THALOMID (TM) (thalidomide) in blister pack marketed for use in treating leprosy, HIV infection and some cancers under strictly controlled conditions, 1999
Thalidomide is prescribed by the National Health Service for the symptoms of myeloma, a blood cancer. Its use is tightly controlled. People taking thalidomide must use birth control and undergo regular pregnancy testing. It is not recommended for people who are breastfeeding, who are pregnant or who are planning to start a family. It was also trialled as a treatment for HIV and Hansen's disease (leprosy) in the mid 1980s.
If taken during the first three months of pregnancy, thalidomide causes impairments such as limb difference, sight loss, hearing loss, facial paralysis, and impact to internal organs. A single tablet can be the cause. It took three years for the link to be made between thalidomide and the impairments it caused. In March 2021, 452 people are living with thalidomide impairments in the United Kingdom. No two of them are the same. It is estimated that up to 12,000 families in the United Kingdom may have been impacted and up to 147,000 worldwide.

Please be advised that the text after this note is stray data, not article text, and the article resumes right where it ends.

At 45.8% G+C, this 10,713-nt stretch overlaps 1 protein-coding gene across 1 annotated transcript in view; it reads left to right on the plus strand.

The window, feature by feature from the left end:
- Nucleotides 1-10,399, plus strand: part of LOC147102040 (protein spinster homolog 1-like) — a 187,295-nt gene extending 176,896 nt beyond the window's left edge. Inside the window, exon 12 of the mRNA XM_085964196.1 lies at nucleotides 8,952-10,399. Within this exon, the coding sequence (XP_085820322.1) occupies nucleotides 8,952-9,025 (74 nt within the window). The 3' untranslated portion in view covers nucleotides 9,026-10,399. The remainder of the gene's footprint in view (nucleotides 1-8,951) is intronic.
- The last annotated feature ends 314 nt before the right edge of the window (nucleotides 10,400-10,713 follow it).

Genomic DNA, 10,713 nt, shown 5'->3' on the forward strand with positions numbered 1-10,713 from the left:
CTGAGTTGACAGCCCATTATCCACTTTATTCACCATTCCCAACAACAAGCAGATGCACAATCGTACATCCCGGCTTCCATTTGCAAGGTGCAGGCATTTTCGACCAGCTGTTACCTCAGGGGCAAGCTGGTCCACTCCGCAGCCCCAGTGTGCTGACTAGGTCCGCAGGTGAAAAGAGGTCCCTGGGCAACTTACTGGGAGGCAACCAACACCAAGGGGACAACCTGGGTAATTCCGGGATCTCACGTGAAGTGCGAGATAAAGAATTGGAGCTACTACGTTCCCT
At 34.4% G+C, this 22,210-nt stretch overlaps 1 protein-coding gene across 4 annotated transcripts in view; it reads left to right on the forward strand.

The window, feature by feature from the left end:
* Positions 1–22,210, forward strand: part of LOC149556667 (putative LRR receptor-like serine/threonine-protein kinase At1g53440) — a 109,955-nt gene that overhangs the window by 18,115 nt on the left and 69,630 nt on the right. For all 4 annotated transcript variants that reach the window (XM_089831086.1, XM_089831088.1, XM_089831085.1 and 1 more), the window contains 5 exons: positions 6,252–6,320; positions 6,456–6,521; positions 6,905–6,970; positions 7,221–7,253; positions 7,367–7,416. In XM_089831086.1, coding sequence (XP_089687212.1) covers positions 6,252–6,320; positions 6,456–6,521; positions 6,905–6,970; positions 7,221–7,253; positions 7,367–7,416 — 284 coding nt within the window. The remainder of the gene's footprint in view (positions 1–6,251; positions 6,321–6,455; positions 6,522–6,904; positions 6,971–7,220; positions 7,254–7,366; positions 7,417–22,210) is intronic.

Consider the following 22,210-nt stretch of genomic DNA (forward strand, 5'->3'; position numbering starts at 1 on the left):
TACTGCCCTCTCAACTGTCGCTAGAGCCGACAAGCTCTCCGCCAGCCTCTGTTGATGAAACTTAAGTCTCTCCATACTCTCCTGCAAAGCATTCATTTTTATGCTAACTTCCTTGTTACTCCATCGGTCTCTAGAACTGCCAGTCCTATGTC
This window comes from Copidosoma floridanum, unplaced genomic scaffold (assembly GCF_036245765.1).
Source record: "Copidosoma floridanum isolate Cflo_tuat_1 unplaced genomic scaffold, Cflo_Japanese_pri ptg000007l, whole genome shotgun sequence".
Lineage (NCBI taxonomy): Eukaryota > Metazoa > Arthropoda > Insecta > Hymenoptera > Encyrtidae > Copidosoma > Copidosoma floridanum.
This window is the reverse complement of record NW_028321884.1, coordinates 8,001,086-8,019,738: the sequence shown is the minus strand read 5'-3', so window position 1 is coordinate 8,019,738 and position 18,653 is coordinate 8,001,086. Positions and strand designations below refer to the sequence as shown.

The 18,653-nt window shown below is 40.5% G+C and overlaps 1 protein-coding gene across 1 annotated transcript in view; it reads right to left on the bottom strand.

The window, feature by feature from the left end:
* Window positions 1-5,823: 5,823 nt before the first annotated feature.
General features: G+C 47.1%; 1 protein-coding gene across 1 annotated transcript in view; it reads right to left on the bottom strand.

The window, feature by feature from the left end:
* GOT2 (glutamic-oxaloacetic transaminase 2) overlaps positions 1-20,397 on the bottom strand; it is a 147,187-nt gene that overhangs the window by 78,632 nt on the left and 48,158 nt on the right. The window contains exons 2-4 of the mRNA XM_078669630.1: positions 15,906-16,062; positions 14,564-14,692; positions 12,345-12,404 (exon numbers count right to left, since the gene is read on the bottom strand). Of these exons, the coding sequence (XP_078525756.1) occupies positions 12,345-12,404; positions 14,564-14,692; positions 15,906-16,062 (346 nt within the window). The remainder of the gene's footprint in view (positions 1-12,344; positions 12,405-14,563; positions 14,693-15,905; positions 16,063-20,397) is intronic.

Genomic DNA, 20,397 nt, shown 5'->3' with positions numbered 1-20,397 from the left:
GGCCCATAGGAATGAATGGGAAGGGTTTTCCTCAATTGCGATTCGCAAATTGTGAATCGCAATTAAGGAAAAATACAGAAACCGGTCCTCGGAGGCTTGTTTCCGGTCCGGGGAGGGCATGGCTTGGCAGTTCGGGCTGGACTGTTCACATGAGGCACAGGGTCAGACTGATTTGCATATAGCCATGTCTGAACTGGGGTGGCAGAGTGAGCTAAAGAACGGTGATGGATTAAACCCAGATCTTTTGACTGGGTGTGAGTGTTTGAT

UK distributors withdrew the drug in 1961 and a government warning was issued in May 1962. The compound thalidomide was created in 1954 by Chemie Grünenthal, a German pharmaceutical company. It was first officially released in West Germany for use as a sedative with minimal side-effects in October 1957. Thalidomide was distributed in the United Kingdom by Distillers, a drinks company.
Thalidomide was used in various drug preparations under several different names. Although today it is associated primarily as a treatment for pregnancy related nausea, it was also prescribed to anyone experiencing symptoms of colds, flu, headaches, anxiety, and insomnia.
Thalidomide’s impact rippled from people’s births shaping their lives and those around them. A study by the Thalidomide Trust found that 80% of people are living with chronic pain because of wear and tear on their bodies. Many have become ambassadors for disability awareness, not because they wanted to, but because they had to, often facing prejudice and exclusion from society.